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Philippines failing to tackle rampant poverty–census

/ 03:01 PM April 23, 2013

Economic Planning Secretary Arsenio Balisacan INQUIRER FILE PHOTO

MANILA, Philippines – The Philippines has failed to make headway in cutting rampant poverty, with more than one in four citizens deemed poor despite the country’s economic growth, according to census figures released Tuesday.

The July 2012 poverty rate of 27.9 percent is practically unchanged from 2006 and 2009 data, according to the National Statistical Coordination Board.

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Filipinos forced to live on less than US$0.62 a day are considered poor, according to the government’s poverty threshold.

Economic Planning Secretary Arsenio Balisacan said under-employment in rural areas, security problems in provinces facing insurgencies and warlords, and the falling price of a number of commodities such as sugar were mainly to blame.

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“If the problem of visible under-employment in agriculture is addressed, then incomes of farmers would increase, poverty incidence would decrease, and we would not be compromising food security,” Balisacan said in a statement.

The nation of about 100 million people posted 6.6 percent economic growth last year, and this year obtained its first-ever investment-grade rating from Fitch Ratings.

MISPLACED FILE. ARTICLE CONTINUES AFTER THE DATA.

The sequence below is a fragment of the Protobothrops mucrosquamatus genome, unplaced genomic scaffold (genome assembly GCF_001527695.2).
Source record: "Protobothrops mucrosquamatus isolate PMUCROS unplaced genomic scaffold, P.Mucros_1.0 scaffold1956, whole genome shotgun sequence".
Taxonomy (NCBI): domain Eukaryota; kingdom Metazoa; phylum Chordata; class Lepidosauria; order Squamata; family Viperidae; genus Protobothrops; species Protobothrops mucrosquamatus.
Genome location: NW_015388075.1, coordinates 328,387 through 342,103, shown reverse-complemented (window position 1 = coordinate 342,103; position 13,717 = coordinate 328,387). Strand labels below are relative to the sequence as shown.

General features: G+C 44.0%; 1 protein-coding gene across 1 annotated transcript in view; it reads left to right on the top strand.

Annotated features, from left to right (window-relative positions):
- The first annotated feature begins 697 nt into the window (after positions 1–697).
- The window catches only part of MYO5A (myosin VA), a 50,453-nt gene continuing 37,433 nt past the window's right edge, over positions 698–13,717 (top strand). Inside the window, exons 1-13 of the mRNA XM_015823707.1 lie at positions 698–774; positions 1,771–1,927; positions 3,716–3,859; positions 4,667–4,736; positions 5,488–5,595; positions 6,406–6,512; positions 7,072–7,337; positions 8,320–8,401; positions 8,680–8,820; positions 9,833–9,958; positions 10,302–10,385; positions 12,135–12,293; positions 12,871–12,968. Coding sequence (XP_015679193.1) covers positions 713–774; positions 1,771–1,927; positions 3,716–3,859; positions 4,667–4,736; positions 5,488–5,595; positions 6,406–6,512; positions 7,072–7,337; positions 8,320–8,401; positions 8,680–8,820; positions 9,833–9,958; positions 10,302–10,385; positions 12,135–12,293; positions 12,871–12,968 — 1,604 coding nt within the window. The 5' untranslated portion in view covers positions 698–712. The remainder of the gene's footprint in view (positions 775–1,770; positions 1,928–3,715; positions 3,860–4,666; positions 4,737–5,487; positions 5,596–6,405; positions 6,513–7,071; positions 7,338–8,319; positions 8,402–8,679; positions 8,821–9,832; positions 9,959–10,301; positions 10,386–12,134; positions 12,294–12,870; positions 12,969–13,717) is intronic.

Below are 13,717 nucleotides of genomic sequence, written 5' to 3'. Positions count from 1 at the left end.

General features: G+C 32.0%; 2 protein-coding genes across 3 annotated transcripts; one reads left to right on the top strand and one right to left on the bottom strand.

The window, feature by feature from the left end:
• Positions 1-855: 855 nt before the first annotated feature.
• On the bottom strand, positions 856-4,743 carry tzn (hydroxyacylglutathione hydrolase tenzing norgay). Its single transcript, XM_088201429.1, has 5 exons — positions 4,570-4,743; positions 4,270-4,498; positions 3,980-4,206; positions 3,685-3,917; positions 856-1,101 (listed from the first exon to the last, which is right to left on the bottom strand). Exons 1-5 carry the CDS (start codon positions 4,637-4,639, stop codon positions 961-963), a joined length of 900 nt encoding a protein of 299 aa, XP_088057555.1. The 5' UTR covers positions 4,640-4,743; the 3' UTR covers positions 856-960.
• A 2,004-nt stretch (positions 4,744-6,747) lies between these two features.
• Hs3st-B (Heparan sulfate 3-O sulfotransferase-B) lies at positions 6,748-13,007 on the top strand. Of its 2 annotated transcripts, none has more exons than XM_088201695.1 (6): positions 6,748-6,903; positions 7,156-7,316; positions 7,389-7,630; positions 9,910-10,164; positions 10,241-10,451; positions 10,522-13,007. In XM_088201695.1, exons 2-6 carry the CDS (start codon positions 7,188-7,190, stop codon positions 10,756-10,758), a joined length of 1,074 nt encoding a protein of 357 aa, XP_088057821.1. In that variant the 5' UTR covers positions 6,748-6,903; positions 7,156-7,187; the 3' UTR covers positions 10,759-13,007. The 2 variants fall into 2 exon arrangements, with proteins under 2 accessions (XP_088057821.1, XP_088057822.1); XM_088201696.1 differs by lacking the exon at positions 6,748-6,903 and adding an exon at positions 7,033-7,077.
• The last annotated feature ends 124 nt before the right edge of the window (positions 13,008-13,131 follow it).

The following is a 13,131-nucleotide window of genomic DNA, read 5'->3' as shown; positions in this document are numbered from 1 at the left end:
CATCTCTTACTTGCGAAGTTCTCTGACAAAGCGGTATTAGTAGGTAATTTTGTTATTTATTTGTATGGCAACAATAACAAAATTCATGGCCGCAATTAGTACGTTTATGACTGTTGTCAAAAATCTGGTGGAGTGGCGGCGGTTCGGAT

However the January 2013 jobless rate stood at 7.1 percent, with a further 20.9 percent under-employed, or working fewer than 40 hours a week.

About 41.8 percent of the under-employed are in the farming sector, it said.

Norio Usui, Senior Country Economist for the Manila-based Asian Development Bank, said the government must solve the problem of jobless growth if it hoped to reduce poverty.

“I am not surprised at all. The benefits of strong economic growth have not spilled over to the people because they still cannot find a job,” he told AFP in a telephone interview.

He said the Philippines’ economic model depended on consumption, strong remittances from its large overseas workforce and the outsourcing industry, which employs highly educated workers.

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However, the Philippines, with its weak industrial base, has stood out in the region, he added.

“Why do you need a strong industrial base? To give jobs not only to the highly educated college graduates, but also to high school graduates,” Usui said.

The government put the annual per capita poverty threshold at 9,385 pesos (227.24 dollars).

The state census board found that at least 28.6 percent of the population was considered poor in both 2006 and 2009.

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TAGS: Business, Food Security, National Statistical Coordination Board, Philippines, Poverty, under-employment
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